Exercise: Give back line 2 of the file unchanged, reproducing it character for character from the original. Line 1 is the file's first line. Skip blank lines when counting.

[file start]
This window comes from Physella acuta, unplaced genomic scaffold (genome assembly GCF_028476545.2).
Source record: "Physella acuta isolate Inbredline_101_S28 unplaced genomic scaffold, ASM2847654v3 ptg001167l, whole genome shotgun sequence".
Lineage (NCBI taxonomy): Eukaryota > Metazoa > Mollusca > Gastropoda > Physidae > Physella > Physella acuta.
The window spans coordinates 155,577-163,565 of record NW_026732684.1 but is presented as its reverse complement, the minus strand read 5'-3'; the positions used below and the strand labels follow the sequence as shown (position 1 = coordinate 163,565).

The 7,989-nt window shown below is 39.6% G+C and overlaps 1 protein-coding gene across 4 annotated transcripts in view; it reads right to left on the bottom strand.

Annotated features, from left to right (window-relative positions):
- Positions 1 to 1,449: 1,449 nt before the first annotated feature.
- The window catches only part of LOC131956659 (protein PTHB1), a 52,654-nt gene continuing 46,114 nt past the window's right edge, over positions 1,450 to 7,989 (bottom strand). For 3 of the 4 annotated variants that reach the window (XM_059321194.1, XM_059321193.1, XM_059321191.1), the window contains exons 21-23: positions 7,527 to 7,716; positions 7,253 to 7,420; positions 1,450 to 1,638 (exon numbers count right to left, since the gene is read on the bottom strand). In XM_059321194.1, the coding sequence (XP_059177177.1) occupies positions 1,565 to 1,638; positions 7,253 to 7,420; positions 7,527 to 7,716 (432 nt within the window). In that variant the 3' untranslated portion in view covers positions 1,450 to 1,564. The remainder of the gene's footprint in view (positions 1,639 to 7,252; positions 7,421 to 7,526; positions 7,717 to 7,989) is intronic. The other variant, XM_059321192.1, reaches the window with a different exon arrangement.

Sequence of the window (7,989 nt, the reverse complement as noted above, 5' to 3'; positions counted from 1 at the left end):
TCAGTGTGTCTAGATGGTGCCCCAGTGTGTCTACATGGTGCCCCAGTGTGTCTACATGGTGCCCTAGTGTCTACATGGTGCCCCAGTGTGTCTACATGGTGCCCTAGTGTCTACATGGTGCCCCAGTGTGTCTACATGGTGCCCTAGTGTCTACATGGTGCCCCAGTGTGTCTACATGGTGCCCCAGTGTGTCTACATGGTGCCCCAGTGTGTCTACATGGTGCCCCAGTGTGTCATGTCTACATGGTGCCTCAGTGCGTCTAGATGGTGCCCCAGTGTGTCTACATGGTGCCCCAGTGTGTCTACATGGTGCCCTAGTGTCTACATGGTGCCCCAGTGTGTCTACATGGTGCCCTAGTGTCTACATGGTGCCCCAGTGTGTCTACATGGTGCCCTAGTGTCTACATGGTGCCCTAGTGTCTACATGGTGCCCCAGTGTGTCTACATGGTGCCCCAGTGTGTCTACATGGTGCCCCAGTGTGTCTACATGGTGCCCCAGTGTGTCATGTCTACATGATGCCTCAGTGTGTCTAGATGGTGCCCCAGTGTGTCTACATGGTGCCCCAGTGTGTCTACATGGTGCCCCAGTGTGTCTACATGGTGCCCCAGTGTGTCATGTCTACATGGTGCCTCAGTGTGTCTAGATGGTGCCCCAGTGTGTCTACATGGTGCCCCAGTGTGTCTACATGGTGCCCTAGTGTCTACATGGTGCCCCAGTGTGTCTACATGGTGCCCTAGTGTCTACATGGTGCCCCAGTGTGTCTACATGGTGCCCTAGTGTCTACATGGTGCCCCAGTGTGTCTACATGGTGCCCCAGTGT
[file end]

Source record: "Physella acuta isolate Inbredline_101_S28 unplaced genomic scaffold, ASM2847654v3 ptg001167l, whole genome shotgun sequence".